Argus title : Horror revisits us 60 years on
It is 60 years since the gates were opened on the horrors of Auschwitz and Red Army soldiers first saw the death chambers, ovens and chimneys in which hundreds of thousands of human beings had been gassed, immolated and pitched into the atmosphere as stinking ash.
Their deaths and those of millions more in countless massacres and other death camps are what is now most often collectively referred to as the Holocaust.
Since the nineteenth century the word holocaust has been used to describe terrible massacres of large numbers of people. But it is also an ancient word signifying sacrifice by fire.
How strange then that in Sussex, this week of remembrance should begin with the violent death and immolation of a woman on the seafront in Eastbourne. In its savagery and cruelty, this death by rape, repeated stabbing and fire equalled anything meted out by the Nazis to individual victims.
The woman was burned beyond recognition. No one reported her missing or immediately claimed her. She was a ‘transient’, a ‘hostel dweller’. Her name we now know was Jennifer Kiely. It is a surname sometimes associated with Irish travellers. We know she suffered mental illness.
Twelve million people were killed in gas chambers and death camps, mental hospitals and prisons. Six million of them were Jews and between half a million and 1.5 million of them were Roma (Gypsies). Between 200 – 250,000 were mental patients
Hundreds of thousands of people died because their political and religious beliefs or life styles conflicted with the Nazi world view. Anyone considered an enemy of the state was at risk of imprisonment and murder. Trade unionists, communists and socialists, homosexuals, dissident clerics and writers all lost their lives.
But the prime targets were the “untermensch”, sub-humans, “lives unworthy of life” as Nazi theorists called them. These were the groups targeted for extermination. They were those who by virtue of racial origin, incurable mental illness or disability could not change or mask what they were. Doomed by virtue of their birth, they were an affront to racial purity and to the so called “regeneration” of the German people.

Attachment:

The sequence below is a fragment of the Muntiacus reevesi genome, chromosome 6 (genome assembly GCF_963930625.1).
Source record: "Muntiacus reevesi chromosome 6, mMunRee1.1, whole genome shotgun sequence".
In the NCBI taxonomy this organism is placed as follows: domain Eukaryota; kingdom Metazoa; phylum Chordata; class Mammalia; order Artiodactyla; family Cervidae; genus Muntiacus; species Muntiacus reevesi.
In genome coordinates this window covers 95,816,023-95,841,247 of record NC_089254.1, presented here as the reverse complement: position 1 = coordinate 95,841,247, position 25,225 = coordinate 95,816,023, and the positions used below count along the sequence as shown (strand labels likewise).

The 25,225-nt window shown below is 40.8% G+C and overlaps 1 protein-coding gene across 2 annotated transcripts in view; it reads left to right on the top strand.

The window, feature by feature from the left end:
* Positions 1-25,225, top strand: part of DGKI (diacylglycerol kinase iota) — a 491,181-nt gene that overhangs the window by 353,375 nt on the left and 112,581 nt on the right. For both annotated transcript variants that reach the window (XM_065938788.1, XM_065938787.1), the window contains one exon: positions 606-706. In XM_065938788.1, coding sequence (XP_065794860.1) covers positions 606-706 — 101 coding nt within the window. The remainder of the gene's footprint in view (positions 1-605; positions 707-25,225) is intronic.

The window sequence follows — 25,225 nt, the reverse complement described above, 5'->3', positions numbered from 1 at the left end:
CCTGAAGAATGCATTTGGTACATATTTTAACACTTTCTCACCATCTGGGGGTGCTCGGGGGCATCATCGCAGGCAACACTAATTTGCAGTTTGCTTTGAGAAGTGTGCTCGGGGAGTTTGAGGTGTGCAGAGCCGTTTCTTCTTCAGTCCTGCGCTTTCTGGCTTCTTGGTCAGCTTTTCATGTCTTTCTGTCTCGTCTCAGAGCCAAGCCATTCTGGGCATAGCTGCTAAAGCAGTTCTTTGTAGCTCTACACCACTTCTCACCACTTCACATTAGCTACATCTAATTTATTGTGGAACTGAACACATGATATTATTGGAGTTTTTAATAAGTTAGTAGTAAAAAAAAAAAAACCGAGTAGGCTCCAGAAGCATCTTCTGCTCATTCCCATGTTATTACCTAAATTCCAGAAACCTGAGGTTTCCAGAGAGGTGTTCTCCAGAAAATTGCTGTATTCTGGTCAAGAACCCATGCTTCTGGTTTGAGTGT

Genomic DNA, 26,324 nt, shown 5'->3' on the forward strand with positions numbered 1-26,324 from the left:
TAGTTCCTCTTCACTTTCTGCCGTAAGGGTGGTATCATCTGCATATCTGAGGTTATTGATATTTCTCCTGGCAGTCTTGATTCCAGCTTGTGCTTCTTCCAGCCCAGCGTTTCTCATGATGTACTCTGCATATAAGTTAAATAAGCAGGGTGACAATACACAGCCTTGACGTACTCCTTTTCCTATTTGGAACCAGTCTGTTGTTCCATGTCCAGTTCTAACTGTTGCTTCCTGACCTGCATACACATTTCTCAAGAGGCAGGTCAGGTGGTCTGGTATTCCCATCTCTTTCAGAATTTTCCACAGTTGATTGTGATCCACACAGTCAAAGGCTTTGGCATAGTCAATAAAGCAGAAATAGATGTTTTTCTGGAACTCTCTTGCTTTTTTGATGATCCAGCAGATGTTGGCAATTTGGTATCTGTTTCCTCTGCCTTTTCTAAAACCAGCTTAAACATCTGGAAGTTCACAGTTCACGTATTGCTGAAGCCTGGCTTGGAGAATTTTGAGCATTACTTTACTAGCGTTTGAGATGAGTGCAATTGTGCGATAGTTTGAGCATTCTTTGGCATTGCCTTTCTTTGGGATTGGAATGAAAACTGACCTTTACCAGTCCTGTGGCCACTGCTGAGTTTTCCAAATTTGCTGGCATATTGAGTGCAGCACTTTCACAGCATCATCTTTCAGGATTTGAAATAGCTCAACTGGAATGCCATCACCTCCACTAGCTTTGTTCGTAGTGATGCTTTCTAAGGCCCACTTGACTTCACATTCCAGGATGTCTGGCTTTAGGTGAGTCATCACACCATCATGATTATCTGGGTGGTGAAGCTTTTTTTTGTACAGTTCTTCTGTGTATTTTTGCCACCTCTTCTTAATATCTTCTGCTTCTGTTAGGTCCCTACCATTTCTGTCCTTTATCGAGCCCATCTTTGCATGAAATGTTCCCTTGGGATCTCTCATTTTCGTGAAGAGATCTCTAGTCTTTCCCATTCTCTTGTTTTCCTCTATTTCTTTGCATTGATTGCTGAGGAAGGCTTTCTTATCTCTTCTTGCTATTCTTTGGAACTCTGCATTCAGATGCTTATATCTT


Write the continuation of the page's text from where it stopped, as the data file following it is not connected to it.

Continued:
All were despised and hated, but none more than the Jews. In the appalling hierarchy of the camps, the Jews were at the bottom of the heap – with the Roma just one step away.
Everything which made them human was stripped from them. Eventually, all that was left was flesh and bone and ash.
Nazi propaganda presented the Jews as maggots, parasites and rats breeding in the sewers of Christian Europe – living off German civilisation, but undermining its foundations all the while.
The Roma people though perceived as less of a threat to German culture, had long been presented as a “plague” and a “menace” and were now deemed congenitally mentally ill and therefore criminal. Nineteenth century German scholars, in language later adopted by the Nazis, referred to both Jews and Roma as the “excrement of society”. In such a way racists and Nazis dehumanised their enemies.
It is said that the Nazis burned the bodies of the millions they murdered because they could find no more efficient way of disposing of them. This may perhaps be the case.
Or it may be that the Nazis intended burning to be the ultimate act of violence and humiliation. At a time when most Christians buried their dead, it was probably the worst fate the Nazis could conceive of for their victims – short of eating them. Indeed, there were allegations in the Middle Ages that some crusaders did cannibalise Jewish victims of early anti-semitic purges.
Significantly, the Roma people refer to the genocide of their people by the Nazis as “Porrajmos” (pronounced paw-rye-mos. In Romany it means “The Devouring”. It is the nearest equivalent of the Jewish ‘Shoah’
Burning changes the substance of a person. Once burned the victim is no longer human, but charred flesh or ash. The ultimate way in which the aggressor exerts control is to render his enemy into dust.